Traumatic Brain Injuries — HEALTH REPORT

Computer artwork of a brain in side view with the brain's neural network represented by lines and flashes

Computer artwork of a brain in side view with the brain's neural network represented by lines and flashes

Commenting on the research, University College London neurology professor Jonathan Schott said it provided "perhaps the best evidence yet that traumatic brain injury is a risk factor for dementia". Suffering a traumatic brain injury from a blow to the head boosted dementia risk by 24 per cent in a Danish study group of almost three million people, researchers said today. For example, individuals having a TBI in their 20s were 63 per cent more likely to develop dementia about 30 years later compared to those who didn't sustain a TBI in their 20s.

The survey of 36 years' worth of data - collected from the Danish national patient register - found that the risk of dementia rose with the number and severity of brain injuries, a team wrote in The Lancet Psychiatry, a medical journal.

The study found that the risk of dementia increased 33 percent higher for two or three TBIs, 61 percent higher for four TBIs, and 183 percent higher for five or more TBIs.

Dementia affects up to 55,000 people in Ireland and Alzheimer's disease is the most common cause of dementia, accounting for 60-70 per cent of all cases.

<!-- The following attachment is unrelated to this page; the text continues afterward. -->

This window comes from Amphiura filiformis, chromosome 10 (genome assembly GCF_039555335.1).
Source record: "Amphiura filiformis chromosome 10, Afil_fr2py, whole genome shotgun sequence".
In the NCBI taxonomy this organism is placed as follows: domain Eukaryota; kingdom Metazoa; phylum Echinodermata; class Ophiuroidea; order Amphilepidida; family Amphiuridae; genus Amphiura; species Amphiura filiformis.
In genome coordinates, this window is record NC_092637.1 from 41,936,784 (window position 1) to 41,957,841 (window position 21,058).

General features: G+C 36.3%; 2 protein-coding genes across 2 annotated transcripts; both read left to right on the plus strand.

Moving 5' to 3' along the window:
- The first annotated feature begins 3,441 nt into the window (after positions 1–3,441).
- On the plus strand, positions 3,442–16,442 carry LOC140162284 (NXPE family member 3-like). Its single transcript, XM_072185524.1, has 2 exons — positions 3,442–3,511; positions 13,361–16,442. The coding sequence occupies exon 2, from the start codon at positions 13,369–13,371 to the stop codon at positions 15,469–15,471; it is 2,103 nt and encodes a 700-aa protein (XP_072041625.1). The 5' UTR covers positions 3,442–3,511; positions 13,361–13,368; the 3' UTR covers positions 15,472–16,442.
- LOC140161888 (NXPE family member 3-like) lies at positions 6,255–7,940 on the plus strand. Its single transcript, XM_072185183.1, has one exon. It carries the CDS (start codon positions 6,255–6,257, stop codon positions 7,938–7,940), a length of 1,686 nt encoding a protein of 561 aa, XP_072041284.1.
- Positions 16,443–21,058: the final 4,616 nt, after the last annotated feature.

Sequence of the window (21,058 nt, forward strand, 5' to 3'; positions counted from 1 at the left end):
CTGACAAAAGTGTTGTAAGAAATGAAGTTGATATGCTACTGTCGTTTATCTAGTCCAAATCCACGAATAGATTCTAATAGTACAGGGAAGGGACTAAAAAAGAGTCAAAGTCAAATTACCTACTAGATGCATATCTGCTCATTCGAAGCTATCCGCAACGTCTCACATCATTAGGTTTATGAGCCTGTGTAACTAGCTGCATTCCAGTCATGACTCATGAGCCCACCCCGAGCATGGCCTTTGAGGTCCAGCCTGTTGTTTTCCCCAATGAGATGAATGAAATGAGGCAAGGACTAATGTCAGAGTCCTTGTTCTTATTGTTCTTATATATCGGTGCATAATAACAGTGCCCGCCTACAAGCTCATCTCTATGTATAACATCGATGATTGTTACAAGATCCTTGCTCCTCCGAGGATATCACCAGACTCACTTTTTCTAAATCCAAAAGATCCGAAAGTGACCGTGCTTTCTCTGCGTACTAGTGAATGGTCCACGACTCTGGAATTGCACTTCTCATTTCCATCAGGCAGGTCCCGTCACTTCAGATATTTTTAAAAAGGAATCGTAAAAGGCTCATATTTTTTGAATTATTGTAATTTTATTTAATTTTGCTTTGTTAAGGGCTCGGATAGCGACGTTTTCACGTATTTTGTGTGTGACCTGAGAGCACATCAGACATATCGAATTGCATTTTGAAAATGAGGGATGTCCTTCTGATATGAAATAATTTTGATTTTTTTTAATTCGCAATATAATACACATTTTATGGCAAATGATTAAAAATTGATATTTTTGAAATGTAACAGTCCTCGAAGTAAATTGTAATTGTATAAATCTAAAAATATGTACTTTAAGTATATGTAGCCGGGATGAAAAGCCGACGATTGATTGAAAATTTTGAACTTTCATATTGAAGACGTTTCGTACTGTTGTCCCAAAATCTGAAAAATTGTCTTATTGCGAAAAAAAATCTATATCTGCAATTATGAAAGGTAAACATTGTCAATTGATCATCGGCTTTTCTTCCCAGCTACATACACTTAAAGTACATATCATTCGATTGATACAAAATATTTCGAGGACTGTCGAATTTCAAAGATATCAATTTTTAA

Fann said future research trying to narrow down why some people with brain injuries get dementia while other don't is important.

Using health records from more than 15,000 patients, they showed that the new score, known as the GCS-Pupil (GCS-P), would have improved doctors' ability to predict a patient's condition in the six months following a brain injury.

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The findings are particularly worrying in light of recent attention around the risk of concussion in contact sports like boxing, rugby and football. The researchers sought to resolve conflicting findings from previous studies on the link between TBI and dementia. For their first T.B.I. diagnosis, 85 percent were this mild type. Of those, 5.3 percent had sustained at least one TBI during the observation period, which began in 1977.

Between 1999 and 2013, 4.5 per cent of the study population aged 50 and older were diagnosed with dementia.

"There are individuals at risk here", he said.

For years, scientists have studied the effects of traumatic brain injuries that appear in professional athletes, looking for ties to dementia later in life.

The authors called for heightened efforts to prevent TBI, especially among younger people, and said strategies are needed to ameliorate the risk and impact of dementia associated with TBI. "The attributable risk of traumatic brain injury to different exposures and how these change across time needs policy attention, given it is likely that prevention of these need be considered at societal, community, and local levels".

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